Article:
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The Husbandman and the Stork


The Husbandman pitched a net in his fields to take the Cranes and Geese which came to feed upon the new-sown corn. Accordingly he took several, both Cranes and Geese; and among them a Stork, who pleaded hard for his life, and, among other apologies which he made, alleged, that he was neither Goose nor Crane, but a poor harmless Stork, who performed his duty to his parents to all intents and purposes, feeding them when they were old, and, as occasion required, carrying them from place to place upon his back.—'All this may be true,' replies the Husbandman; 'but, as I have taken you in bad company, and in the same crime, you must expect to suffer the same punishment.'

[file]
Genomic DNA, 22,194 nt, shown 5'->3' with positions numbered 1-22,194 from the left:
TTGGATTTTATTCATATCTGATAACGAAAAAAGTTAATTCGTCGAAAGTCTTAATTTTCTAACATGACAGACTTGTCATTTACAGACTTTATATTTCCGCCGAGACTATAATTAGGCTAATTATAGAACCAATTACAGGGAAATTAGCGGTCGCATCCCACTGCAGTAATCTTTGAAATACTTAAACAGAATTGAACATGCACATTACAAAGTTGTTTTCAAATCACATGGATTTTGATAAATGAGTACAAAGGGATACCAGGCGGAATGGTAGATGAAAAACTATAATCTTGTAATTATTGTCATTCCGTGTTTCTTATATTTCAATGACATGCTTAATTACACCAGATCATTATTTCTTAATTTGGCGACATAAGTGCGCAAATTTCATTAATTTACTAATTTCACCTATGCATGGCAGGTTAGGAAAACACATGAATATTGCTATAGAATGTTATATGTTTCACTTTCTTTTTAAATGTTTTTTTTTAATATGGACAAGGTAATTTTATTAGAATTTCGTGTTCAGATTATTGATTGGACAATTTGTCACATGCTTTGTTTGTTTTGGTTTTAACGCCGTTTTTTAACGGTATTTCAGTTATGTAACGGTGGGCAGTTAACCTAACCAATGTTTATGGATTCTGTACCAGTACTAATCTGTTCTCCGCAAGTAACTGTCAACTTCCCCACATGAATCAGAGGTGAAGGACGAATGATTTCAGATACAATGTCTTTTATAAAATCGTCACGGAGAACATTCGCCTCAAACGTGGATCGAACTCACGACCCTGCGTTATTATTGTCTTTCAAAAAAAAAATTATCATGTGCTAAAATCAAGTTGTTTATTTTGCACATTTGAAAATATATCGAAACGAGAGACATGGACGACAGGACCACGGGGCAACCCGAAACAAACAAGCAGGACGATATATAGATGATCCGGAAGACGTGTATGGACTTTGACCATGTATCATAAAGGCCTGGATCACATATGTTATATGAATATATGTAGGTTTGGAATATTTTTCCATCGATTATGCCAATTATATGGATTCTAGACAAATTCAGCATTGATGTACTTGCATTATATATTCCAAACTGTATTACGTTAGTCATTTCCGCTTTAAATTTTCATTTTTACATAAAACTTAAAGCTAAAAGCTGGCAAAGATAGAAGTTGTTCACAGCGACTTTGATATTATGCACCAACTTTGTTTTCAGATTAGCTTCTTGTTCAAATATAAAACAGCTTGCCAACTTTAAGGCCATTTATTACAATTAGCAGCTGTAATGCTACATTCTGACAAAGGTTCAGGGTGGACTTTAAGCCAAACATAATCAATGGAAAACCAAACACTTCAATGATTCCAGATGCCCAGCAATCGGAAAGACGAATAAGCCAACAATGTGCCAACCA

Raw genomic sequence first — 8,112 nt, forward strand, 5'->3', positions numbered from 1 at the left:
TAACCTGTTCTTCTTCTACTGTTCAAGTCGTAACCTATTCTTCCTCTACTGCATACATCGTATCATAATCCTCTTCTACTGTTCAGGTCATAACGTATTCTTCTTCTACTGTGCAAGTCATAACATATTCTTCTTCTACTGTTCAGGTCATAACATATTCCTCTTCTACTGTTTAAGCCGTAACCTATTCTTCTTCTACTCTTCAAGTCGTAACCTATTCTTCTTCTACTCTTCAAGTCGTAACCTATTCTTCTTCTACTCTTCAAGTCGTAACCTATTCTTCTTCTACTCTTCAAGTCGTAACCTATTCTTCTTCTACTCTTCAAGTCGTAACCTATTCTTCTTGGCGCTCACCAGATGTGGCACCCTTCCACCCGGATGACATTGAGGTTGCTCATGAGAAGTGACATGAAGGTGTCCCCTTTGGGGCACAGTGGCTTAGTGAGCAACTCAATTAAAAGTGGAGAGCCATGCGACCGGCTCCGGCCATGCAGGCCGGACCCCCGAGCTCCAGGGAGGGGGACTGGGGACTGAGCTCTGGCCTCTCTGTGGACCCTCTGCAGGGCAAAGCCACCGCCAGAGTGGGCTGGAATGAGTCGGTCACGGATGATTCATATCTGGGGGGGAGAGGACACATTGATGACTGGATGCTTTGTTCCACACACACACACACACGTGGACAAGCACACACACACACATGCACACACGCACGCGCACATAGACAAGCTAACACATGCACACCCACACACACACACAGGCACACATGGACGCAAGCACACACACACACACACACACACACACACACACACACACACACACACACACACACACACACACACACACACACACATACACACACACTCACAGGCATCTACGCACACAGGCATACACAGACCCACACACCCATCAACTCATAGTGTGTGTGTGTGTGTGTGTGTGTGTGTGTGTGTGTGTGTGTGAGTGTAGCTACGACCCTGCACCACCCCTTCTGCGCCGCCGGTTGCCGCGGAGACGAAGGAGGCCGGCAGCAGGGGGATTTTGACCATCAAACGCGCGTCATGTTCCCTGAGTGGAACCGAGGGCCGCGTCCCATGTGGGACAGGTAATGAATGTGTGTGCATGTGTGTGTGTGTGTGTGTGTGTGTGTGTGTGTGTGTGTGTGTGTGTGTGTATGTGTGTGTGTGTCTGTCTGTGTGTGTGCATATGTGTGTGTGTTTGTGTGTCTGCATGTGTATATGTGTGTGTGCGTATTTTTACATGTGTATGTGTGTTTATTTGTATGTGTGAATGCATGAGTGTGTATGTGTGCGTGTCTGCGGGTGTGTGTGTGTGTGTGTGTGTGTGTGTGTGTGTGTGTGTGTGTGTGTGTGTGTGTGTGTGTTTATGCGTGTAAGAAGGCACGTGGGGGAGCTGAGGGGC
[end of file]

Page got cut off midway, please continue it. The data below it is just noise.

If bad company had nothing else to make us shun and avoid it, this, methinks, might be sufficient, that it infects and taints a man's reputation, to as great a degree as if he were thoroughly versed in the wickedness of the whole gang. What is it to me if the thief who robs me of my money gives part of it to build a church? Is he ever the less a thief? Shall a woman's going to prayers twice a day save her reputation, if she is known to be a malicious lying gossip? No, such mixtures of religion and sin make the offence but the more flagrant, as they convince us that it was not committed out of ignorance. Indeed, there is no living without being guilty of some faults, more or less; which the world ought to be good-natured enough to overlook, in consideration of the general frailty of mankind, when they are not too gross and too abundant: but when we are so abandoned to stupidity, and a neglect of our reputation, as to keep bad company, however little we may be criminal in reality, we must expect the same censure and punishment as is due to the most notorious of our companions.